The quickness of the communications is the differentiating factor, according to Peebles, who observed that the round trip latency tests carried out on Verizon’s 5G networks to its MEC was communicated back in <50 milliseconds. 

One of the safety situations that Honda and Verizon evaluated was a red-light runner. Leveraging information from smart cameras, V2X and MEC software, they were able to identify the vehicle running a red light and deliver a visualized cautionary message to other vehicles coming towards the intersection. They evaluated similar situations to caution drivers or vehicles about pedestrians hidden by a building and an upcoming emergency vehicle whose sirens are obscured by loud music playing through the speakers. 

Providing real-time communications amongst all road drivers will have a vital influence in automated driving setting, stated Pari. Via these connected safety technologies, we can produce vehicle systems that identify possible dangerous scenarios in real time to caution the driver or automated system. 

While this preliminary research phase consists of making human-piloted automobiles safer, the Verizon-Honda collaboration might ultimately provide the foundation for the leveraging of 5G in upcoming self-driving vehicles. If the evaluations prove to be fruitful, connected automobiles would be safer and would influence a more functional network that smoothens out traffic congestion, minimizing air pollution as well.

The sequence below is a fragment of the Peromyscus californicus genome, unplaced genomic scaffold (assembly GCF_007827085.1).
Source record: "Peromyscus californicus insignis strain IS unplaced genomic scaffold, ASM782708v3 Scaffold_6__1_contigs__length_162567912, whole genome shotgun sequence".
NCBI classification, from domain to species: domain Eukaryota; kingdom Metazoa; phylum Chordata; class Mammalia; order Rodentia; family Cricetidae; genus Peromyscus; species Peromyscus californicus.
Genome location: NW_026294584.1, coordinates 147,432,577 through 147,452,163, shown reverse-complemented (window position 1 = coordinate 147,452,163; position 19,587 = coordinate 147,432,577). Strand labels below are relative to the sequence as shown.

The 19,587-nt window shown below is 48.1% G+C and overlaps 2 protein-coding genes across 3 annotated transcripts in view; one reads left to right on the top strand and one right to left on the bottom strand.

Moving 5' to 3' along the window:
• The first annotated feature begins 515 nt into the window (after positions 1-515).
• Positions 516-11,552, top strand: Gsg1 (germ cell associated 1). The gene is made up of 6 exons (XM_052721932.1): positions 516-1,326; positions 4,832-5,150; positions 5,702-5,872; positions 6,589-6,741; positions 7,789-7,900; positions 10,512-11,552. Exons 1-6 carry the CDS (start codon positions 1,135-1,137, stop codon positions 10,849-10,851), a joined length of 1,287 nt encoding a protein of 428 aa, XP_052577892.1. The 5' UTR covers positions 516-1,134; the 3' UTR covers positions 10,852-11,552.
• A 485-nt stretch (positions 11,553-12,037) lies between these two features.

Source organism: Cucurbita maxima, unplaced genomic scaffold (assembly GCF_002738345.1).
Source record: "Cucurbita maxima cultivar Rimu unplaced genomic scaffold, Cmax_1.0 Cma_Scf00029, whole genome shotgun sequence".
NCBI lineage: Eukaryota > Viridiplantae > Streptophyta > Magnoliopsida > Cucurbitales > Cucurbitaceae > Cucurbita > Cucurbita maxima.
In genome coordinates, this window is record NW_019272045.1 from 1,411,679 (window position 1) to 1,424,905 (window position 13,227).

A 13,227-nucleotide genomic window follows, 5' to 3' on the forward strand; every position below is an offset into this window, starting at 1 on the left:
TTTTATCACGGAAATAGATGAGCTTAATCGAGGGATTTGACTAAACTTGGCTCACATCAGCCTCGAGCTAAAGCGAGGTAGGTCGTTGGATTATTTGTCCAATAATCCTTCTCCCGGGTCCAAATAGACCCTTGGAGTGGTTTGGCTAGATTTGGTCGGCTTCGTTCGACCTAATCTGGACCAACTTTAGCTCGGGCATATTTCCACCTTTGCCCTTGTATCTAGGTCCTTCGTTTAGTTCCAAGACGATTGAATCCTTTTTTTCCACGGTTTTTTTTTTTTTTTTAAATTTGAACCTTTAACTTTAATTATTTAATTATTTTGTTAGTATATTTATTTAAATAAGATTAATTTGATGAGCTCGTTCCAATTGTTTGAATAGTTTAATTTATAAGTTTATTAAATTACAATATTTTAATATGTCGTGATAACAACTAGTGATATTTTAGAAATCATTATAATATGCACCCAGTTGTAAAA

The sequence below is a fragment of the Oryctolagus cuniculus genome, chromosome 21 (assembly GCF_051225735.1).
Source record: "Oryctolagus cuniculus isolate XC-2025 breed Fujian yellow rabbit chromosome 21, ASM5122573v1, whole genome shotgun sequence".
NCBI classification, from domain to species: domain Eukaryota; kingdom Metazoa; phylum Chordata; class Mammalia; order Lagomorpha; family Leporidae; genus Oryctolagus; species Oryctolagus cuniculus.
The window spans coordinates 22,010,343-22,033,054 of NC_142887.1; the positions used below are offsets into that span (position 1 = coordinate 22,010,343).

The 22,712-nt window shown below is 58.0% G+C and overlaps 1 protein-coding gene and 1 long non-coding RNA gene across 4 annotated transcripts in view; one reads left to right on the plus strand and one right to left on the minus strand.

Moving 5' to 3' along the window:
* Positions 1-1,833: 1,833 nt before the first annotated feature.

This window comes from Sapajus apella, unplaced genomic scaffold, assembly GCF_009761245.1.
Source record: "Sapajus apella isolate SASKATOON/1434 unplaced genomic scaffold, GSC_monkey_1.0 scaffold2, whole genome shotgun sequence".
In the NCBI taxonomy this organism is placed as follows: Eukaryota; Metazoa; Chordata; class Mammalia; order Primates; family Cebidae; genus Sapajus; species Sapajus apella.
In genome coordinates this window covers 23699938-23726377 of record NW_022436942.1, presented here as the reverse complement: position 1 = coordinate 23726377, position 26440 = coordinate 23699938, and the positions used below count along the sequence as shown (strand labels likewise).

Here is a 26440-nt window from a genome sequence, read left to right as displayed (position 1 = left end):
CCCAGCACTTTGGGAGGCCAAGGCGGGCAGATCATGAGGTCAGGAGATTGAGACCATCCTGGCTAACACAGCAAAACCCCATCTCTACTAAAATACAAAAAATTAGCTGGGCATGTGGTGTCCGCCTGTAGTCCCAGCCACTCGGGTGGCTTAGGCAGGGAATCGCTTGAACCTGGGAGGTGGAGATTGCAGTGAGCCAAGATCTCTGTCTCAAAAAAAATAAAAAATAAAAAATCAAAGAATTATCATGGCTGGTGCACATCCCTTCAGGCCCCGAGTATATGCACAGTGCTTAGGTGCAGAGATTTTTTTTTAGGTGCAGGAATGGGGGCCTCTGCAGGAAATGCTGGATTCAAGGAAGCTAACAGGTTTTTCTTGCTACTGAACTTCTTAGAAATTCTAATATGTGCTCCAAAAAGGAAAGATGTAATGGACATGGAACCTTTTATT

According to Peebles, the initiative was mainly being carried out to enable vehicular safety and human safety. An excess of 42,000 individuals die in automobile-related accidents in the U.S.A. alone, and a staggering two million suffer injuries. Technology is becoming more vital as we experience an evolution of human drivers, so as the shift occurs, we are required to do it in a safe and organized fashion, so that everything is functioning in unison. 

Self-driving vehicles being evaluated on public roadways presently don’t need 5G or edge computing. While self-driving automobile companies are looking at the potential of 5G, the automobiles they’re putting out into roadways are driven by current-day technologies. 

There are decelerators to this MEC-5G combo. This degree of interconnectivity only functions if there are sensors placed on all highways and each intersection. Several 5G-enabled automobiles and devices will be capable of interacting with each other, but they can only interact with infrastructure or pedestrians if smart cameras are logging them and inputting that data into the network. Sensors do not have 100% accuracy. 

That would need a massive infrastructure investment in addition to public acceptance and cooperation with states, cities, and municipalities to setup all of the required sensors. But one might look over to China for a use case. The nation has a governmental policy to shift quickly over to a 5G network, and several Chinese self-driving automobile companies are discovering that this type of connectivity and computational capacity is critical to their developmental plans.